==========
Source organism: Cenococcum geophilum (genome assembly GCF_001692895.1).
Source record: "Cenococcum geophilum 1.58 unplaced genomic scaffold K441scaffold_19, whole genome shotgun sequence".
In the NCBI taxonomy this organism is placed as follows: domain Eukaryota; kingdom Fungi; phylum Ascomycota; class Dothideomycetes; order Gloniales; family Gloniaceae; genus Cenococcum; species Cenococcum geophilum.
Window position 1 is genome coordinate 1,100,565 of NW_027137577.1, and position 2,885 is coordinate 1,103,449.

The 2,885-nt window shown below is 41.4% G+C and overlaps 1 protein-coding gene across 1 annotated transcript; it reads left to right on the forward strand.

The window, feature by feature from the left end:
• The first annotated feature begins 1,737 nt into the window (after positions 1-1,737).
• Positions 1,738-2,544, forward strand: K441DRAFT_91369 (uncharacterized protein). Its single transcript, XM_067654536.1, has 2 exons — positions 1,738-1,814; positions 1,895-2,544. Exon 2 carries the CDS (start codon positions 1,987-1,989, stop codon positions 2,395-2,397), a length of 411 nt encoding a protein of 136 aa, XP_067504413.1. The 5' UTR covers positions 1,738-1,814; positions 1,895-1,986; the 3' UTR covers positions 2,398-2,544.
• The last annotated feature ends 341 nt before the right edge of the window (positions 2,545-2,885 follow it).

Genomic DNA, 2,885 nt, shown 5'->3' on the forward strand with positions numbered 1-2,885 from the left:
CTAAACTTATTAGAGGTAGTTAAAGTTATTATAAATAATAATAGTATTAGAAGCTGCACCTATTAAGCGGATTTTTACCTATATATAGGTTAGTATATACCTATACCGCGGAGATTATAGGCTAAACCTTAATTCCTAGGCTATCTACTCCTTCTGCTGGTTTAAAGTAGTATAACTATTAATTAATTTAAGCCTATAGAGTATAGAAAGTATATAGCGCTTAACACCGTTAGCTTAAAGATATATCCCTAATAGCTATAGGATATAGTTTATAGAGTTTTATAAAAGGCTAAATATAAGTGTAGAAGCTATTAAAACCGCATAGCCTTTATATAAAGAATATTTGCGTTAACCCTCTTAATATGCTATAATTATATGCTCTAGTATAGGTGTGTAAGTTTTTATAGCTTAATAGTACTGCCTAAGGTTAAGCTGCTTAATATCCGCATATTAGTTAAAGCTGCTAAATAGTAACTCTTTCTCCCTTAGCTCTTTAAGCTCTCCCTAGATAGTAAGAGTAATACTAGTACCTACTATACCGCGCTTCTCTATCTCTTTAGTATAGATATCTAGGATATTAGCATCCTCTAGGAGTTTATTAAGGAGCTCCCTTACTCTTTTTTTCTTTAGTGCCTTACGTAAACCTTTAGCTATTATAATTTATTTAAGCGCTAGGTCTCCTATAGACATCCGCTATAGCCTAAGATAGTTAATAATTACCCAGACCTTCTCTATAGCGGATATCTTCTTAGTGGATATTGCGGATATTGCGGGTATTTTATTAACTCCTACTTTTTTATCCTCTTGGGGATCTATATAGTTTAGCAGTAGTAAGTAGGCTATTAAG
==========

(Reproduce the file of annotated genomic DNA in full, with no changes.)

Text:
Source organism: Cenococcum geophilum (genome assembly GCF_001692895.1).
Source record: "Cenococcum geophilum 1.58 unplaced genomic scaffold K441scaffold_19, whole genome shotgun sequence".
In the NCBI taxonomy this organism is placed as follows: domain Eukaryota; kingdom Fungi; phylum Ascomycota; class Dothideomycetes; order Gloniales; family Gloniaceae; genus Cenococcum; species Cenococcum geophilum.
Window position 1 is genome coordinate 1,100,565 of NW_027137577.1, and position 2,885 is coordinate 1,103,449.

The 2,885-nt window shown below is 41.4% G+C and overlaps 1 protein-coding gene across 1 annotated transcript; it reads left to right on the forward strand.

The window, feature by feature from the left end:
• The first annotated feature begins 1,737 nt into the window (after positions 1-1,737).
• Positions 1,738-2,544, forward strand: K441DRAFT_91369 (uncharacterized protein). Its single transcript, XM_067654536.1, has 2 exons — positions 1,738-1,814; positions 1,895-2,544. Exon 2 carries the CDS (start codon positions 1,987-1,989, stop codon positions 2,395-2,397), a length of 411 nt encoding a protein of 136 aa, XP_067504413.1. The 5' UTR covers positions 1,738-1,814; positions 1,895-1,986; the 3' UTR covers positions 2,398-2,544.
• The last annotated feature ends 341 nt before the right edge of the window (positions 2,545-2,885 follow it).

Genomic DNA, 2,885 nt, shown 5'->3' on the forward strand with positions numbered 1-2,885 from the left:
CTAAACTTATTAGAGGTAGTTAAAGTTATTATAAATAATAATAGTATTAGAAGCTGCACCTATTAAGCGGATTTTTACCTATATATAGGTTAGTATATACCTATACCGCGGAGATTATAGGCTAAACCTTAATTCCTAGGCTATCTACTCCTTCTGCTGGTTTAAAGTAGTATAACTATTAATTAATTTAAGCCTATAGAGTATAGAAAGTATATAGCGCTTAACACCGTTAGCTTAAAGATATATCCCTAATAGCTATAGGATATAGTTTATAGAGTTTTATAAAAGGCTAAATATAAGTGTAGAAGCTATTAAAACCGCATAGCCTTTATATAAAGAATATTTGCGTTAACCCTCTTAATATGCTATAATTATATGCTCTAGTATAGGTGTGTAAGTTTTTATAGCTTAATAGTACTGCCTAAGGTTAAGCTGCTTAATATCCGCATATTAGTTAAAGCTGCTAAATAGTAACTCTTTCTCCCTTAGCTCTTTAAGCTCTCCCTAGATAGTAAGAGTAATACTAGTACCTACTATACCGCGCTTCTCTATCTCTTTAGTATAGATATCTAGGATATTAGCATCCTCTAGGAGTTTATTAAGGAGCTCCCTTACTCTTTTTTTCTTTAGTGCCTTACGTAAACCTTTAGCTATTATAATTTATTTAAGCGCTAGGTCTCCTATAGACATCCGCTATAGCCTAAGATAGTTAATAATTACCCAGACCTTCTCTATAGCGGATATCTTCTTAGTGGATATTGCGGATATTGCGGGTATTTTATTAACTCCTACTTTTTTATCCTCTTGGGGATCTATATAGTTTAGCAGTAGTAAGTAGGCTATTAAG